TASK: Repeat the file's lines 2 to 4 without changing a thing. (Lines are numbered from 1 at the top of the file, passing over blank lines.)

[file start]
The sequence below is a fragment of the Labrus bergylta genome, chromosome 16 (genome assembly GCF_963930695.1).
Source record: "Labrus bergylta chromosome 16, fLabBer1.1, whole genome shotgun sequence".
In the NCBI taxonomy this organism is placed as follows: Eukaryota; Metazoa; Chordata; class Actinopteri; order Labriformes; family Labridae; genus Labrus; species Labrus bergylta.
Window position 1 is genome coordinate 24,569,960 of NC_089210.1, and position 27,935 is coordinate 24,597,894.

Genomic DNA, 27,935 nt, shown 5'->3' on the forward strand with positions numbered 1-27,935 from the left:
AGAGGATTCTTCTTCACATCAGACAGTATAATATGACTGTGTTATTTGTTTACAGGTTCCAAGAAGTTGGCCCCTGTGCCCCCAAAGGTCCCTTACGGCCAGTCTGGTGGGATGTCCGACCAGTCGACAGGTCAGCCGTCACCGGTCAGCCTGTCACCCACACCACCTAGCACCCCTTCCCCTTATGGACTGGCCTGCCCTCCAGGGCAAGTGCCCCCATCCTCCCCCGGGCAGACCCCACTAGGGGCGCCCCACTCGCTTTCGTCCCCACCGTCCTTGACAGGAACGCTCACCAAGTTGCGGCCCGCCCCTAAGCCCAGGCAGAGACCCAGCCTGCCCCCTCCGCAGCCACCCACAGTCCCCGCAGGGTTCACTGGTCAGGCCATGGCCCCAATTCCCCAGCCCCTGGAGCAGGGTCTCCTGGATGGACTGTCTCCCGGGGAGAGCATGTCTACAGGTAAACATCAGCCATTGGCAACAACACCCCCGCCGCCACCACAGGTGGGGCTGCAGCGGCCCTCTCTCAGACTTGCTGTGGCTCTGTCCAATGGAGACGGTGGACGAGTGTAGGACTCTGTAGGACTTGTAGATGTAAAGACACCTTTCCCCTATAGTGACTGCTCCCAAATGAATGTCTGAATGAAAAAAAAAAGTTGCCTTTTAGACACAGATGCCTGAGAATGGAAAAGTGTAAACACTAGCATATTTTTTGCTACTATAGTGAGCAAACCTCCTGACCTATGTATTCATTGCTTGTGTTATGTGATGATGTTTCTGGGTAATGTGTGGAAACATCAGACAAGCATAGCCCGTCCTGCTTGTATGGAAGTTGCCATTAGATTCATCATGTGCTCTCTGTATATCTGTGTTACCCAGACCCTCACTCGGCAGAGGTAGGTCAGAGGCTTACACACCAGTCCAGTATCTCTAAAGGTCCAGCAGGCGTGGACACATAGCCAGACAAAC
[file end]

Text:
Source record: "Labrus bergylta chromosome 16, fLabBer1.1, whole genome shotgun sequence".
In the NCBI taxonomy this organism is placed as follows: Eukaryota; Metazoa; Chordata; class Actinopteri; order Labriformes; family Labridae; genus Labrus; species Labrus bergylta.
Window position 1 is genome coordinate 24,569,960 of NC_089210.1, and position 27,935 is coordinate 24,597,894.